to appoint a liquidator to get in the assets of the company to which the creditors have a prior claim before the members of the company Accordingly in such circumstances directors must ensure that the affairs of the company are properly administered and that its property is not dissipated or exploited to the prejudice of the creditors see Winkworth v Edward Baron Development Co Ltd 1987 1 All ER 114 D Duty at Common Law to Avoid Conflicts of Interest 16 3 7 As a fiduciary a duty of loyalty is imposed on a director vis à vis the company As a result a director is obliged not to place himself in a position where his duty to the company may conflict with his own interests see Chew Kong Huat v Ricwil Singapore Pte Ltd 2000 1 SLR 385 Kumagai Zenecon Construction Pte Ltd v Low Hua Kin 2000 2 SLR 501 One particular application of this duty is that a director is not permitted without the fully informed consent of the company to make a profit in connection with the director s position Thus if a director comes across a business opportunity while discharging his role as a director he cannot personally take advantage of such an opportunity unless the company has with full knowledge of the facts permitted him to do so This permission may be given by the rest of the board assuming the other board members giving approval are independent and do not stand in any way to benefit personally or by the members in general meeting see Dayco Products Singapore Pte Ltd v Ong Cheng Aik 2004 4 SLR R 318 E Duty at Common Law to Act for Proper Purposes 16 3 8 The management of a company is generally vested in the board of directors and the board will often have other more specific powers such as the power to issue shares under section 161 of the Act provided that the directors have obtained a specific or general mandate to do so Such powers must be exercised for proper purposes Even if directors have acted in good faith in what they believe is in the best interests of the company they may have exercised certain powers in an improper manner For example it has been held that where the power to issue shares was used to facilitate a takeover bid for a company that was not a proper exercise of such a power even though the directors felt that they were acting in the company s best interests see Howard Smith Ltd v Ampol Petroleum Ltd 1974 AC 821 F Effect of Breach of Fiduciary Duties 16 3 9 If a director places his own interests above those of the company the director will be liable for any loss caused to the company If the director has profited from his position without the informed consent of the company the director may have to account for the profits to the company Where the director has contracted with the company e g the director has sold an asset to the company the company may be able to avoid the contract if the contract with the company was entered into in breach of the director s fiduciary obligations to the company Where a third party has entered into a contract with the company knowing that the directors of the company have acted improperly the company may also be able to avoid the contract vis à vis the third party Return to the top SECTION 4 ENFORCEMENT OF CORPORATE RIGHTS A The Proper Plaintiff Rule 16 4 1 As a company has a personality separate from that of its members a member of the company cannot sue to enforce rights that belong to the company This is known as the proper plaintiff rule namely that the company is the proper plaintiff in respect of any rights that it has see Foss v Harbottle 1843 2 Hare 461 Ng Heng Liat v Kiyue Co Ltd 2003 4 SLR 218 Where a company has rights to be enforced or is being sued the usual body that is empowered to decide whether the company should either bring an action or defend the claim is the board of directors in whom the power of management is usually vested B Derivative Actions 16 4 2 Notwithstanding the proper plaintiff rule there may be occasions where a member of the company is entitled to bring an action on behalf of the company Where a member does this the action is referred to as a derivative action as the right is derived from the company The member is not suing to enforce any rights that belong to him personally In such actions the company is included as a nominal defendant so that any decision of the court will bind the company as well 1 The need for derivative actions to counter illegitimate abuse of power 16 4 3 A member may bring a derivative action at common law in respect of a wrong done to the company where the wrongdoer is the person who has control of the company and is in a position or has used such control to prevent a proper action from being brought against him The wrong done may have arisen because the person in control of the company has appropriated the company s assets for himself or it may consist of an abuse of the powers vested in the wrongdoers e g where the majority shareholders attempt to use their voting power in an illegitimate manner In such a situation the wrongdoers would use their control of the company to prevent a claim from being brought against themselves Accordingly a member will be allowed to institute a derivative action against the wrongdoers if the member is bringing the claim bona fide for the benefit of the company in circumstances where there is no other remedy available If the action is being brought for an ulterior motive or in bad faith the court is entitled to take that into account in determining if it is in the best interests of the company that the action should proceed see Sinwa SS HK Co Ltd v Morten Innhaug 2010 4 SLR 1 Statutory Derivative Action 1 Statute empowers certain individuals to institute derivative actions 16 4 4 In addition to the common law derivative action discussed above sections 216A and 216B of the Act make provision for a statutory derivative action This action is potentially available to any member of a company the Minister of Finance in certain cases or any other person who in the discretion of the court is a proper person to make an application under the section Such persons are potential complainants under sections 216A and 216B 2 Statutory derivative actions require the company to pay reasonable legal fees incurred by the complainant 16 4 5 Section 216A 2 of the Act provides that a complainant may apply to the court for leave to bring an action or arbitration in the name and on behalf of the company or intervene in an action or arbitration to which the company is a party for the purpose of prosecuting defending or discontinuing the action or arbitration on behalf of the company The court will only grant leave if the court is satisfied under section 216A 3 of the Act that the complainant has given 14 days notice to the directors of the company of the complainant s intention to apply for leave the complainant is acting in good faith and it appears to be prima facie in the interests of the company that the action or arbitration be brought prosecuted defended or discontinued One advantage of the statutory derivative action is that if the court authorizes the bringing of the action or arbitration it can order the company to pay reasonable legal fees and disbursements incurred by the complainant in connection with the action Under the common law derivative action the risk of legal costs falls on the person bringing the action 16 4 6 Section 216B 1 states that an application under section 216A shall not be stayed or dismissed by reason only that it is shown that an alleged breach of a right or duty owed to the company has been or may be approved by the members of the company However evidence of approval by the members may be taken into account by the court in making an order under section 216A Return to the top SECTION 5 SHAREHOLDER REMEDIES A The Oppression Remedy 1 Section 216 allows certain individuals to seek recourse if they are being oppressed 16 5 1 In addition to the ability to bring a common law or statutory derivative action to protect the legitimate interests of the company there are two other important remedies open to shareholders who feel that their interests are being prejudiced The first arises under section 216 of the Act Section 216 1 provides that any member or holder of a debenture of the company or the Minister of Finance in certain cases may apply to the court for an order that the affairs of the company are being conducted in a manner oppressive to one or more of the members or holders of debentures or in disregard of their interests as members shareholders or holders of debentures of the company A similar application may be made if an act of the company has been done or is threatened which unfairly discriminates against or is otherwise prejudicial to one or more of the members or holders of debentures Section 216 is commonly referred to as the oppression remedy 2 The Court will make orders as it thinks fit to remedy the matters complained of 16 5 2 Where such an application is made and the court after hearing the evidence is satisfied that the complaint is a valid one the court may with a view to bringing an end or remedying the matters complained of make such order as it thinks fit Such orders may include directing or prohibiting any act or canceling or varying any transaction or resolution regulating the conduct of the affairs of the company in future authorizing civil proceedings to be brought in the name of the company providing for the purchase of the shares and debentures of the company by other members or holders of debentures or the company itself or even winding up the company 3 Courts are only concerned that there should be standards of fair dealing in place not whether the company is well managed 16 5 3 Section 216 of the Act is intended to provide relief to members or holders of debentures where those in control of the company exhibit conduct that is equivalent to abuse or wrongdoing vis à vis such members and holders of debentures The courts are not concerned whether a company is well managed Business decisions are for the board to make and the courts will not generally second guess business decisions Nor are the courts concerned that a member or some members are frequently outvoted It is part and parcel of corporate administration that decisions are taken by the majority What the courts are concerned with is whether the affairs of the company are being run by those in control in such a way that there is a visible departure from the standards of fair dealing and a violation of the conditions of fair play which a shareholder or debenture holder is entitled to expect see Re Kong Thai Sawmill Miri Sdn Bhd 1978 2 MLJ 227 This may arise where key shareholders are excluded from management where shareholders are deprived of information about the company where the dominant members are clearly preferring their own interests and where the patriarch of a family company behaves in an autocratic manner just to give some common examples 16 5 4 Similarly section 216 of the Act should not be invoked where the essence of the complaint is that a wrong has been done to the company In such instances the more appropriate route is for the plaintiff to apply for leave to commence a derivative action against the wrongdoers Having said this Singapore courts recognize that the distinction between a personal wrong to which section 216 applies and a corporate wrong to which the proper remedy should be a derivative action is not always clear Wrongful acts committed against a company may amount to a personal wrong against minority shareholders insofar as such acts can have an adverse effect on the company s assets and the value of the shares in the company As such it is suggested that one key question is whether the plaintiff seeks relief from misconduct in which case a derivative action should be commenced or the misconduct is evidence on which the plaintiff asserts that he has been oppressed as a member or debenture holder see Ng Kek Wee v Sim City Technology Ltd 2014 4 SLR 723 B Winding Up on the Just and Equitable Ground 16 5 5 Under section 254 1 i of the Act the court may wind up a company where it is just and equitable to do so This is also an important remedy for shareholders as it provides a means for disgruntled shareholders to use the winding up process to disengage from a company 16 5 6 The just and equitable ground for winding up has been used in a number of different circumstances For example where the main object of the company cannot be achieved or has been departed from aggrieved members of the company may petition for the company to be wound up Similarly a company may be wound up if it engages in acts that are entirely outside of what can fairly be regarded as having been within the general contemplation and understanding of the members when they became members of the company Another situation where the just and equitable ground has been used is where the company s business has been carried on in a fraudulent manner In addition where the company is a quasi partnership in that the way the business is run resembles how a partnership is managed despite the use of the corporate form and further trust and confidence among the members has been irretrievably damaged the court may order the winding up of the company since the members can no longer work with one another 16 5 7 Section 254 2A states that instead of making a winding up order the Court has the discretion if it is of the opinion that it is just and equitable to do so to make an order for the shares of one or more members to be purchased by the company or other members on terms to the satisfaction of the Court Return to the top SECTION 6 SHARES 1 Definition of a share 16 6 1 A share is the interest of a shareholder in the company measured by a sum of money for the purpose of liability in the first place and of interest in the second but also consisting of a series of mutual covenants entered into by all the shareholders between themselves in accordance with section 39 1 of the Act see Borland s Trustee v Steel Brothers Co Ltd 1901 1 Ch 279 2 Rights and liabilities of shareholders 16 6 2 As mentioned earlier the liability of a member shareholder is to contribute to the company only that amount unpaid on the shares taken up by the member shareholder This is what is meant by limited liability A shareholder is entitled to participate in the life of the company on the terms set out in the company s constitution and to the extent allowed by the Act These will often determine the exact rights of the shareholder Some of the usual rights of shareholders include being entitled to a pro rata share of any dividends that are declared and paid having a pro rata share of any assets remaining upon a winding up after the creditors of the company have been paid and having the power to appoint and remove the directors of the company 3 Types of shares 16 6 3 Generally speaking there are two broad classes of shares ordinary shares and preference shares Preference shares as the name suggests are shares that confer some preference on the holders of those shares That preference may be in the form of dividends or return of capital For example the terms of a preferential share may provide that the holders of those shares are entitled to a particular rate of dividend before any dividends may be paid to holders of ordinary shares A Maintenance of Capital 1 Capital must be maintained and not returned to company members 16 6 4 As a general rule though this is now subject to many exceptions a company under Singapore law is required to maintain its capital in the sense that it cannot return capital to its members This general rule is intended to protect creditors Creditors of a company are said to give credit to the company on the faith that the capital of the company will be applied only for the purposes of the business and therefore have a right to insist that such capital be kept and not returned to the shareholders see Re Exchange Banking Co 1882 21 Ch D 519 2 Rules that the company must adhere to 16 6 5 Arising from this general principle the following 5 propositions may be made a company may not purchase its own shares or those of its parent company see section 76 1A a of the Act a company may not lend money on the security of its own shares or those of its parent company see section 76 1A b of the Act a public company cannot give financial assistance to a third party to purchase the company s shares or those of its parent company see section 76 1 of the Act a company cannot pay dividends except out of available profits section 403 of the Act a company cannot reduce its capital or otherwise return assets to its members except to the extent the Act permits this see section 78A of the Act 3 Only profits can be returned to company members 16 6 6 This is not to say that members of a company cannot obtain any return on their investment Indeed if a company makes profits in a particular year the company may pay dividends to its shareholders out of the profits made The rules relating to capital maintenance also do not mean that members of the company must contribute to the company when trading losses have occurred which have depleted the company s capital A member s liability to the company is limited only to the amount he has agreed to contribute to the company when the shares are issued to him The rules relating to capital maintenance simply mean that absent profits a company must not take any steps that in effect return capital to its shareholders 4 A company may purchase its own shares under certain circumstances 16 6 7 One of the exceptions now permitted by the Act is that a company may in certain circumstances purchase or otherwise acquire its own shares if it is expressly permitted to do so by its constitution see section 76B 1 of the Act Generally it will be necessary to convene a general meeting of shareholders to pass a resolution in some instances a special resolution allowing the company to buy back its shares Pursuant to section 76B 3 of the Act the total amount of shares that can be bought during the relevant period shall not exceed 20 or such other percentage as the Minister may prescribe of the total number of shares of the type of shares being purchased This limitation does not apply to redeemable preference shares see section 76B 3D of the Act The relevant period is defined in section 76B 4 as the period commencing from the shareholders resolution authorizing the purchase and expiring on the date when the company next has to hold its Annual General Meeting or the date of the next Annual General Meeting whichever is the earlier Payment for share buy backs may be made out of the company s capital or profits so long as the company is solvent see section 76F 1 of the Act This ensures that creditors are not prejudiced In addition directors and the Chief Executive Officer of a company should not authorize any buy backs if they know that the company is not solvent see section 76F 3 of the Act Where a company purchases its ordinary shares it may keep them as Treasury shares provided the amount held by the company does not exceed 10 of the class of shares in question see sections 76H and 76I of the Act B Reduction of Capital 16 6 8 Notwithstanding the capital maintenance rules the Act permits a reduction of capital in certain circumstances Sections 78A 1 and 3 of the Act provide that a company may unless its constitution excludes or restricts it reduce its share capital in any way and in particular do all or any of the following extinguish or reduce the liability on any of its shares in respect of share capital not paid up cancel any paid up capital which is lost or unrepresented by available assets pay off any paid up share capital which is in excess of the needs of the company 16 6 9 Any reduction of capital must be authorized by a special resolution and the company must in general meet solvency requirements see sections 78B and 78C of the Act Creditors may pursuant to section 78D of the Act object to the reduction and if there are any such objections the court will cancel the reduction if the court is satisfied that the creditors claims have not been secured or they are insufficient safeguards for such claims and it is not the case that such security or safeguards are unnecessary see section 78F of the Act If there are no objections from creditors the share reduction will take effect upon certain formalities being complied with and no order of court is required see section 78E 1 and 2 of the Act 16 6 10 A reduction of capital is also possible by way of special resolution subject to court approval In such cases the capital reduction does not take effect until it receives approval by an order of court see section 78G of the Act Return to the top SECTION 7 DEBENTURES AND CHARGES A Definition of a Debenture and its Terms 16 7 1 A company will frequently have to borrow money for its business operations Often when it does so a document known as a debenture will be created Simply put a debenture is a document that either creates a debt or acknowledges it see Levy v Abercorris Slate and Slab Co 1887 37 Ch D 260 16 7 2 When a company borrows money it will often give security to its creditor for the loan Where a debtor gives security to a creditor the creditor obtains a proprietary interest in the property of the debtor over which security has been granted This proprietary interest in those assets allows the creditor to have priority to those assets ahead of ordinary creditors of the debtor should the debtor not be able to pay its debts One common form of security that companies provide to its creditors is a charge over its assets The debenture that creates or acknowledges the debt will frequently also contain the terms of the charge that is created B Definition of a Charge and its Terms 16 7 3 A charge is a non possessory form of security i e the validity and efficacy of the security is not dependent on the secured creditor having possession of the security given For example a company that needs to use the machinery in its factory can still grant security by way of a charge over such machinery to the bank that has provided the financing to purchase the machinery The bank need not take possession of the machinery for the charge to be effective Being non possessory in nature the charge can also be taken over intangible assets such as shares and book debts 16 7 4 A charge arises where in a transaction for value the company and its creditor show an intention that property existing or future will be made available as security for the payment of a debt and that the creditor shall have a present right to have such property made available as security even though the present legal right can only be enforced at a future time usually when there is a default see National Provincial and Union Bank of England v Charnley 1924 1 KB 431 at pp 449 450 1 Fixed and floating charges 16 7 5 Company charges may be fixed or floating A fixed charge is one that attaches to specified assets that are presently owned by the chargor or that may be acquired in the future e g a company may grant a fixed charge over all the machinery presently in its factory and any machinery subsequently acquired for the factory As the fixed charge immediately attaches to the specified assets either at the creation of the charge or upon later acquisition the company cannot dispose of the charged assets to a third party If the company does so this is a breach of the terms of the charge and the third party will not obtain good title to the assets unless the third party has provided value for the purchase and did not know of the existence of the fixed charge 16 7 6 A floating charge on the other hand is a security interest that does not at its inception specifically attach to any assets of the chargor company The charge is said to float over the assets in question until some act occurs which causes the charge to attach to the assets From that time the charge effectively becomes a fixed charge The acts which cause the floating charge to crystallize i e to attach to the assets may be contractually provided for in the debenture Thus the parties may provide that in certain circumstances the floating charge will automatically crystallize without the parties having to do anything else or that in certain circumstances the chargee may give notice of crystallization to the company thereby causing the charge to crystallize Floating charges may also crystallize in other ways e g if the company goes into liquidation or if it ceases to be a going concern 16 7 7 The advantage of floating charges is that they can be taken over assets which as a class are constantly changing For example where the assets of a company largely comprise perishable goods or raw materials it is impractical to obtain a fixed charge because the goods have to be sold within a relatively short period or are intended to be used in the manufacturing process If a fixed charge over such assets is created it will be extremely inconvenient for the company to have to obtain the permission of the chargee each time the company wishes to sell its goods or consume its raw materials A floating charge will enable the chargor company to sell or otherwise use such assets and it is only when the charge crystallizes that the power to deal with the assets comes to an end On the other hand when the assets are not intended to be dealt with in the ordinary course of business such as in the case of machinery or a parent company s shares in its subsidiary a fixed charge would be more appropriate 2 Registration of charges 16 7 8 Under section 131 of the Act certain charges created by companies have to be registered with the public authority responsible for corporations Failure to do so will render the charge void against the liquidator or other secured creditors of the company As a chargee will often wish to enforce a charge when the company is insolvent this provides an incentive to chargees to ensure that any charge created in their favour is registered within the 30 day period after the creation of the charge as required by section 131 1 of the Act Where a charge has not been registered within the 30 day period it may be possible to obtain an extension of time under section 137 of the Act e g if the omission to register was accidental or does not prejudice the position of creditors or members of the company 16 7 9 Under section 131 3 g of the Act all floating charges must be registered As for fixed charges only those that fall within those charges described in section 131 3 of the Act require registration Return to the top SECTION 8 COMPANIES IN DISTRESS A Schemes of Arrangement 16 8 1 There may be occasions where it is desirable to rearrange the rights of the company its creditors and shareholders particularly where the company is in a financially perilous position On such occasions it may be difficult to obtain the unanimous consent of all creditors and shareholders Accordingly section 210 of the Act provides for schemes of arrangement to be binding on the company its creditors and shareholders as the case may be where the requisite majority is obtained subject to approval by the court Schemes of arrangement are most often used where it is desirable to compromise creditors claims against an insolvent company 1 Application for a scheme of arrangement and the requisite documents 16 8 2 For a scheme of arrangement to take effect it will be necessary first of all to make an application to court under section 210 1 of the Act for an order summoning one or more meetings of the creditors members of the company or holders of units of shares of the company If the court is minded to make such an order a proposal must then be tabled before the relevant meetings and approved by the requisite majority unless the court orders otherwise of the creditors or class of creditors members or class of members or the holders of units of shares or class of holders of units of shares The default majority required is such numbers as amounts to three fourths in value of the class in question present and voting either in person or by proxy see section 210 3AB of the Act To allow the relevant parties to exercise their votes in an informed manner section 211 1 of the Act states that every notice summoning the meeting must contain a statement explaining the effect of the compromise or arrangement and in particular stating any material interests of the directors and the effect thereon of the compromise or arrangement in so far as it is different from the effect on the like interests of other persons If this is not done and the creditors and members do not have sufficient information on which to make an informed decision the court may later decline to approve the scheme even though it may have been approved by the requisite majority see Re Dorman Long Co 1934 Ch 635 Wah Yuen Engineering Pte Ltd v Singapore Cables Manufacturers Pte Ltd 2003 3 SLR 629 2 The Court may make such alterations as it thinks are just 16 8 3 Any scheme will be binding only if the court approves it and such approval may be subject to such alterations or conditions as the court thinks just see section 210 4 The requirement of the court s approval serves as an additional crucial check to ensure the integrity of voting outcome s at the scheme creditors meeting s and the objective fairness of the proposed scheme see The Royal Bank of Scotland NV v TT International Ltd 2012 2 SLR 213 Re Dorman Long Co 1934 Ch 635 B Judicial Management 16 8 4 Where a company is in financial difficulty but there is a reasonable prospect of rehabilitating the company or of preserving all or part of the business as a going concern or that otherwise the interests of creditors would be better served than by resorting to a winding up the company or its creditors may apply to court for an order that the company be placed under the judicial management of a person known as a judicial manager see section 227A of the Act 1 The order must satisfy several conditions 16 8 5 Upon such an application by the company its directors or creditors section 227B 1 of the Act provides that the court may make a judicial management order if the court is satisfied that the company is or will be unable to pay its debts Additionally the court must be satisfied that the order if made would be likely to achieve one or more of the following purposes namely the survival of the company or the whole or part of its undertaking as a going concern the approval under section 210 of the Act of a compromise or arrangement between the company and any such persons as are mentioned in that section the more advantageous realization of the company s assets than would occur in a winding up 2 Motives for the application must be honourable and without ill intent 16 8 6 The court must be vigilant to ensure that the judicial management procedure is not directly or indirectly used by the directors and shareholders of the company to the detriment of creditors The motives of the application should therefore be clearly honourable The court must also show great heed to the wishes and views of creditors since the assets of an insolvent company in effect belong to creditors see Re Genesis Technologies International Pte Ltd 1994 3 SLR 390 at p 392 The court is obliged to dismiss an application for a judicial management order however if the making of such an order is opposed by a debenture holder of debentures secured by a floating charge see sections 227B 4 and 5 of the Act 3 Role of the judicial manager 16 8 7 If the court makes an order for judicial management the business and property of the company will be managed by a judicial manager see section 227B 2 As the role of the judicial manager is to rehabilitate the company or to preserve part or all of its business as a going concern section 227G 1 of the Act provides that on the making of a judicial management order the judicial manager shall take into his custody or control all the property to which the company is or appears to be entitled Section 227G 2 goes on to state that during the period for which the order is in force all the powers and duties of the directors shall be exercised and performed by the judicial manager and not by the directors The judicial manager may do all such things as are necessary for the management of the affairs of the company and shall do all such things as the court may sanction see section 227G 3 of the Act 4 Benefits of judicial management vis à vis premature liquidation 16 8 8 The benefit of judicial management is that it allows a company that is not hopelessly insolvent some breathing space to reorganize its affairs If this can be done successfully this will benefit all creditors and members of the company The alternative may be a forced and premature liquidation that is not in the interests of most creditors and members Accordingly when a judicial management order is made section 227D 1 provides that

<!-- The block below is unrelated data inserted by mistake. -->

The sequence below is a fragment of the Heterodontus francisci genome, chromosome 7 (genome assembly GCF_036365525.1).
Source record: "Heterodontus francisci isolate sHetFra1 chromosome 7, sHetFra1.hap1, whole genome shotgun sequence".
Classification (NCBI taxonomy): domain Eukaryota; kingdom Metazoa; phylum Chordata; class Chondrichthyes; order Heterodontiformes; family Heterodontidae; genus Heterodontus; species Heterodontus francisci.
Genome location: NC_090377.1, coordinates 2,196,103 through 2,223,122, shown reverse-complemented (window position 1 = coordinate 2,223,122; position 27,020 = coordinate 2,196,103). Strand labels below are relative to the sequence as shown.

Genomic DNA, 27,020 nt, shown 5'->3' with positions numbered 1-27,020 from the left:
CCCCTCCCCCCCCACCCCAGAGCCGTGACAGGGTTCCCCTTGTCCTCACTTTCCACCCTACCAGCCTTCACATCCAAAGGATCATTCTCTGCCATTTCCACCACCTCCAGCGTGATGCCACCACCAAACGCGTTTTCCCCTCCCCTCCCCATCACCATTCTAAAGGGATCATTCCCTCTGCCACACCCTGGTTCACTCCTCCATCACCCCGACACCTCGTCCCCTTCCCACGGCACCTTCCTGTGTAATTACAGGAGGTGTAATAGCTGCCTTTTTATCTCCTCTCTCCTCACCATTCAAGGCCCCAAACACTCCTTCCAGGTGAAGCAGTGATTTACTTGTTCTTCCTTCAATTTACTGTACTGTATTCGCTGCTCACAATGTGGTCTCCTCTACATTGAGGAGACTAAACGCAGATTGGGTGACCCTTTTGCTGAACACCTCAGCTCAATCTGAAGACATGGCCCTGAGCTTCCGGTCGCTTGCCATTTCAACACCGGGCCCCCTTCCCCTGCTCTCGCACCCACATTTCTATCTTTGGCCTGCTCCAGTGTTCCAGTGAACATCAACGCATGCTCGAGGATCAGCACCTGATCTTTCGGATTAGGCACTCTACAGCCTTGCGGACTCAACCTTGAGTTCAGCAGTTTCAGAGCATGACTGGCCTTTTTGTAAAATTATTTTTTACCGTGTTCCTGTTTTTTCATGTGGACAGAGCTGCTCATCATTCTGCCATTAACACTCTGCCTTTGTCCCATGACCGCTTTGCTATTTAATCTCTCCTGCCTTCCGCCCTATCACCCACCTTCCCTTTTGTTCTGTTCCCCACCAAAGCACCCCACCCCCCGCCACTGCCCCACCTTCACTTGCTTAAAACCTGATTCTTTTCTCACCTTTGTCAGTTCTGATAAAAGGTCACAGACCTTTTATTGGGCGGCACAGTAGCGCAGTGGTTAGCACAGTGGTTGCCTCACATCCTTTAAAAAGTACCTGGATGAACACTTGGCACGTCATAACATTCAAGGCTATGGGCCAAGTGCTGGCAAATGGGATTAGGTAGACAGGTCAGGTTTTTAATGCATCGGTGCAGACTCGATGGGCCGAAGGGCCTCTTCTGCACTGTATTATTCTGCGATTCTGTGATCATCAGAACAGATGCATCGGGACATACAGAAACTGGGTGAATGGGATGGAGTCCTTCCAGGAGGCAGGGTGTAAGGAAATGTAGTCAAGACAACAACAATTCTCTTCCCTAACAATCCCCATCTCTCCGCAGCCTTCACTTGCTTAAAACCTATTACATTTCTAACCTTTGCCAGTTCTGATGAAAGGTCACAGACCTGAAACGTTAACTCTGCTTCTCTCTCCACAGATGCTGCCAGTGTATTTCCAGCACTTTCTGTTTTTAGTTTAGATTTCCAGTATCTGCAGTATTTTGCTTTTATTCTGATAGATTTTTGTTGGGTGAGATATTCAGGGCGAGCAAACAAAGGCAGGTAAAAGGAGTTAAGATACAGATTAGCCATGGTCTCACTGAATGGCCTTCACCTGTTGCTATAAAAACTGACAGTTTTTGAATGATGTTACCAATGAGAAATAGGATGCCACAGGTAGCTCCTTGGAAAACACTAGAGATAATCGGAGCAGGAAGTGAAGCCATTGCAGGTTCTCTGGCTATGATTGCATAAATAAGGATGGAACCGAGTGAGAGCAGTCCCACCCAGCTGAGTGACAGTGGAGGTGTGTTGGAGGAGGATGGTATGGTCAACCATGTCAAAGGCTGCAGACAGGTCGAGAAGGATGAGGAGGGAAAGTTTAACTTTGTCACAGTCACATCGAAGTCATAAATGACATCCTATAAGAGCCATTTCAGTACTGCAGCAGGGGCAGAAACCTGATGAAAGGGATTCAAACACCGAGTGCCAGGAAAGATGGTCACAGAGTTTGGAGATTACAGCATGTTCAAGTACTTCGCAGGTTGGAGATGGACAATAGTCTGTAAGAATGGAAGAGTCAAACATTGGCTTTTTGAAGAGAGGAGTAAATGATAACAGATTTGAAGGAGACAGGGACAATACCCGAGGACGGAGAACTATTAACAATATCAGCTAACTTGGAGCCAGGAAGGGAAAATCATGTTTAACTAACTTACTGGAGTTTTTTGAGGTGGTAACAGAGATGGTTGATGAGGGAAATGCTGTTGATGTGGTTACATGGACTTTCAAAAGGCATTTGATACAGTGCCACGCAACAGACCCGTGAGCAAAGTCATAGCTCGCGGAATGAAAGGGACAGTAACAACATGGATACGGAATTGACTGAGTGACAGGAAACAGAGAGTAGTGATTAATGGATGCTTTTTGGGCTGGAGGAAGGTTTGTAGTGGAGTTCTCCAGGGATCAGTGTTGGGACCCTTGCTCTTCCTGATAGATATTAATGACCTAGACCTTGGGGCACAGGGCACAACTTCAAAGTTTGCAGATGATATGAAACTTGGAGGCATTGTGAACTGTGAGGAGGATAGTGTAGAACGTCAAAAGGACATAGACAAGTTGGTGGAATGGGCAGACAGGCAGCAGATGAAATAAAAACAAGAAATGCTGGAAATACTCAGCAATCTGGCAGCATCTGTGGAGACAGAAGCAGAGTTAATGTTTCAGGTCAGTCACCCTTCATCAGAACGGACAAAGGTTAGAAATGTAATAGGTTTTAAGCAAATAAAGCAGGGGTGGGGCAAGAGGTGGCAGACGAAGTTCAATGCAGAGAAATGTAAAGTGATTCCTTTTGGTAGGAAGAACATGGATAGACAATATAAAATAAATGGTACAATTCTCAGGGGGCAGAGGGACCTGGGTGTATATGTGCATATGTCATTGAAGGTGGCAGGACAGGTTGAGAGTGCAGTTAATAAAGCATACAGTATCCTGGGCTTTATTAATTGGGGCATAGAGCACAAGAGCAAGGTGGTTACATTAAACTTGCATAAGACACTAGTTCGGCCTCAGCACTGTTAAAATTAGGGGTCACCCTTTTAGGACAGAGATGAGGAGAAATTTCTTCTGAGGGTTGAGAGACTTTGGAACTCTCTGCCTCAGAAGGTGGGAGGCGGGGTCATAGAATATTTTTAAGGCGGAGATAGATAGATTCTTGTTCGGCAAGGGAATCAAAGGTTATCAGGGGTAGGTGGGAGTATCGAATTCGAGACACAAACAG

Original URL path: http://www.singaporelaw.sg/sglaw/laws-of-singapore/commercial-law/chapter-16?font-size=smaller (2016-01-30)